In keeping with the traditional Mississippi never-say-die attitude, many Hattiesburg area business owners affected by the Feb. 10 tornado are getting back on their feet – and back in business.
Employees at Carlstedt’s Florist had to work out of refrigerated trucks after the EF4 tornado tore off the back of the building. The store continued operations that way for about two weeks until owner Paul Barton decided it was time to find a new facility.
After looking for a new location, Barton found a temporary site in the former Anderson Paint building. Barton said relocating to the new building was a fairly painless process.
“It was an easy transition,” he said. “I made a decision on a Tuesday that I wanted to look for a building. We found the building that Wednesday, made a phone call, and had a lease by Friday.”
It hasn’t all been a bed of roses for the wholesale florist, however. Barton said he moved into the new location March 4, and it took a month to get phone and Internet services hooked up at the store – employees made the first call from the store’s landline April 4. Until then, all business transactions had been handled on employees’ personal cellphones.
The lack of amenities hasn’t slowed the employees down.
They’re still working out of refrigerated trucks, which will continue for about six months until Barton decides to rebuild the old shop or move to another location. But at least the employees have a roof over their heads, and Barton said business is booming.
“We really haven’t missed any sales,” he said. “The employees have handled this whole thing great, and as long as our customers know where we’re at and how to get in touch with us, we’re good.”
Ace Hardware in Petal was destroyed in the tornado, and efforts are underway to get a temporary location up and running. Store manager Kenneth Laird said he hopes to have the temporary site open by May 1, but that date isn’t set in stone.
“There’s nothing definite – there’s a lot that’s still got to happen,” he said. “But as long as things go like they’re supposed to, and (inventory) comes in like it’s supposed to, I’m thinking by May we’ll be ready.”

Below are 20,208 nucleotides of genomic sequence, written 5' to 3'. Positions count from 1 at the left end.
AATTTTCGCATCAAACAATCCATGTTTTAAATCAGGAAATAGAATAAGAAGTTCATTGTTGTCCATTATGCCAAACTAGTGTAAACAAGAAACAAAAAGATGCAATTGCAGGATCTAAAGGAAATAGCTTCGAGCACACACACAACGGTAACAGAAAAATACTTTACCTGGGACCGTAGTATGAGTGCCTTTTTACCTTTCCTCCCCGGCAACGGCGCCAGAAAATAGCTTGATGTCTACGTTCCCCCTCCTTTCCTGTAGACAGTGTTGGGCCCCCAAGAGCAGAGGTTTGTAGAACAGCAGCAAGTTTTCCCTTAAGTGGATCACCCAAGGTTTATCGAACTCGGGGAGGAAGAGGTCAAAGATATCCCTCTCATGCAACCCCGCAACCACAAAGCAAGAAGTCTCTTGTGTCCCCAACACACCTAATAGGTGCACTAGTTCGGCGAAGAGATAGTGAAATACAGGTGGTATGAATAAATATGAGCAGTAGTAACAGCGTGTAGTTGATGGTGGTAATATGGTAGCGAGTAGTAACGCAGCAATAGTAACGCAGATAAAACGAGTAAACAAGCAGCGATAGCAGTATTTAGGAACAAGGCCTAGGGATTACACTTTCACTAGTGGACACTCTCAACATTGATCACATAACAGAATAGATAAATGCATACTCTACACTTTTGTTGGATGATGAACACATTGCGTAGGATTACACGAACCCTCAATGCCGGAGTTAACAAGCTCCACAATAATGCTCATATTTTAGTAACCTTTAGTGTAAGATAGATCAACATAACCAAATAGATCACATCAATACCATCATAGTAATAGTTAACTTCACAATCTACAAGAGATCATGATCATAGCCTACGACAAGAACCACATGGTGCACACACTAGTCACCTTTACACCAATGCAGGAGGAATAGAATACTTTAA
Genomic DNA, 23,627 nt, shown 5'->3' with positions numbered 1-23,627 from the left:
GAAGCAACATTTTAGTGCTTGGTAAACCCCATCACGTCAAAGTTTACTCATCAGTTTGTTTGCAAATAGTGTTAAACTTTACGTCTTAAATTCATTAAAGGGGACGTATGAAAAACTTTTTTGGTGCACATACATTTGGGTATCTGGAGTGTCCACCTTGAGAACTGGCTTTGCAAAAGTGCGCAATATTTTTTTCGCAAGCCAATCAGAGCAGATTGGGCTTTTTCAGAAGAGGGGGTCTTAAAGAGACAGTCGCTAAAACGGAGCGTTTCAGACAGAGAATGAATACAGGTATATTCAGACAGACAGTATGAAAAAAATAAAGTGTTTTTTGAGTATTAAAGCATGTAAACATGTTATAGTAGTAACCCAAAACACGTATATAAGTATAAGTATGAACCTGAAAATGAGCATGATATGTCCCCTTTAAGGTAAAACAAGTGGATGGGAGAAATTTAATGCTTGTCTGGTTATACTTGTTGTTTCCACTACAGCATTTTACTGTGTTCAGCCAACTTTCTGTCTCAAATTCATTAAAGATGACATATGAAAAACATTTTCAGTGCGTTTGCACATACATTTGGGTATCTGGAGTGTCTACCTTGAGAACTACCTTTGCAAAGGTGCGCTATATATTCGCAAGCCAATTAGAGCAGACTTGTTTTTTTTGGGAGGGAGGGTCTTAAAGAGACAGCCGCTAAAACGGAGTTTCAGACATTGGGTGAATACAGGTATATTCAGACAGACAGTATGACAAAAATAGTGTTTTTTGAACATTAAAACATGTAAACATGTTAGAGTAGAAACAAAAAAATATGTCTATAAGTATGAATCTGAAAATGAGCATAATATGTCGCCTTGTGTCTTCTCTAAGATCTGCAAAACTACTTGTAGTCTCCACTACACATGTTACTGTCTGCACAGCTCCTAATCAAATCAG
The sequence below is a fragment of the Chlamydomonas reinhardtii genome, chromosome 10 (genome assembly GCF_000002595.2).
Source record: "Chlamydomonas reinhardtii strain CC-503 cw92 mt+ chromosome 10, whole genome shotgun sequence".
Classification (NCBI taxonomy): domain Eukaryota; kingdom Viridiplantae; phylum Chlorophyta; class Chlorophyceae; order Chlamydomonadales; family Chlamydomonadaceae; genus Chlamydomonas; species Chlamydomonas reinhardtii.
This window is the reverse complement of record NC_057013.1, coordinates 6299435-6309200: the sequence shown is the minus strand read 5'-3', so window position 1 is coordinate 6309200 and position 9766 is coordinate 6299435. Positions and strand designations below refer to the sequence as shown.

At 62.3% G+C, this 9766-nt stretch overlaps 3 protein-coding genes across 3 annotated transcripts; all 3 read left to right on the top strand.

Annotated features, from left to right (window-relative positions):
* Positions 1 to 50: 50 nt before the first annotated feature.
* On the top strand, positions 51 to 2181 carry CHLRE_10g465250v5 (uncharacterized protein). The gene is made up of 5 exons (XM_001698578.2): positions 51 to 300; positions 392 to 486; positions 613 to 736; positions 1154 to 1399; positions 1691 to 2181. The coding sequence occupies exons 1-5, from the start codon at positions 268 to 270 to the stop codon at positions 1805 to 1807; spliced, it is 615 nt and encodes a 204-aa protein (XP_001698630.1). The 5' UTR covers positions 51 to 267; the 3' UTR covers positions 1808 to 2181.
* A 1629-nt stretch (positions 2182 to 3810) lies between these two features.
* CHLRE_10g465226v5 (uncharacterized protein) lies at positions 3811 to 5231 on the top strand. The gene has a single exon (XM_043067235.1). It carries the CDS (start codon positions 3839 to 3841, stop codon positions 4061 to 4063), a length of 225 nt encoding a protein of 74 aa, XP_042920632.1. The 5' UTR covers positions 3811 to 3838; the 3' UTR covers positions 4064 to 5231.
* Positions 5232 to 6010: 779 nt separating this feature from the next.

Laird said the owner plans to rebuild Ace Hardware at its original location on Main Street. If everything proceeds as planned, the new store will open in February, and Laird is optimistic business will be better than before.
“There’s been a lot of positive feedback about it on the Facebook page, and everybody I talk to says they just can’t wait for us to get back open,” he said. “I think it will be real good for us and good for the city as well.”
Several businesses in Village Green Shopping Center also were destroyed by the storm.
Designing Hair Salon – which was located in the center court at Village Green – has relocated. The move took about 2 1/2 weeks, and co-owner Mary Harvison said business is slowly getting back to normal.
“A lot of our customers have gotten in touch with us and found out where we’re at, so we’re doing good,” she said.
Harvison credits Martin Baker – who owns the space the business is renting – with helping her get the salon operational again.
“He helped us every way he could, and he was just great,” she said. “Had he not been here to help us, we probably still would not be open.”
Both of B.J. Barrett’s business locations – Fred’s Fire Extinguisher on Main Street and Mississippi Fire and Safety in Village Green Shopping Center – were destroyed by the tornado. To make matters worse, his Oak Grove home also had storm damage.
It took Barrett about a month to settle on his new site. Barrett said it was tough going at first, but he finally found a rental location that could accommodate his business needs.
“We had to find a place that offered both offices and a utility area, and when we found this, it worked out great,” he said. “It’s taken about another month to tailor these buildings out here to what it is that we do.”
Barrett said the Main Street building, which has been a Hattiesburg fixture for more than a century, will be demolished and cleared. For the time being, Barrett plans to stay with just one location, but he is considering expanding his business to the Mississippi Gulf Coast.
“It’s still kind of up in the air,” he said. “We signed a two-year lease here, and it would take us a while to get something new built anyway.
“I’ve got to be honest I don’t know what will be next in the pecking order – whether we go to the coast next or whether we build something new here next.”
If nothing else, Barrett has taken some positive experiences out of his losses. A lot of his old customers – and even people from out of state – have pitched in to help him with his recovery efforts. One of Barrett’s customers wrote an extra hundred dollars into his payment check, and some of Barrett’s vendors wrote off entire debts.
“The people have been great, and it’s been a very gratifying experience,” Barrett said. “I guess ‘heartwarming’ gets overused, but it really was. Great kindness has been shown, and we can’t believe how far-reaching it’s been.”
IHOP spokesman Craig Hoffman said the company plans to rebuild in its original location across from the University of Southern Mississippi.
Hoffman said the remodeling will start in about two weeks, and he expects the restaurant to reopen in about a month and a half.
“We’re hoping to be open in the next six weeks, barring any unforeseen difficulties,” he said.
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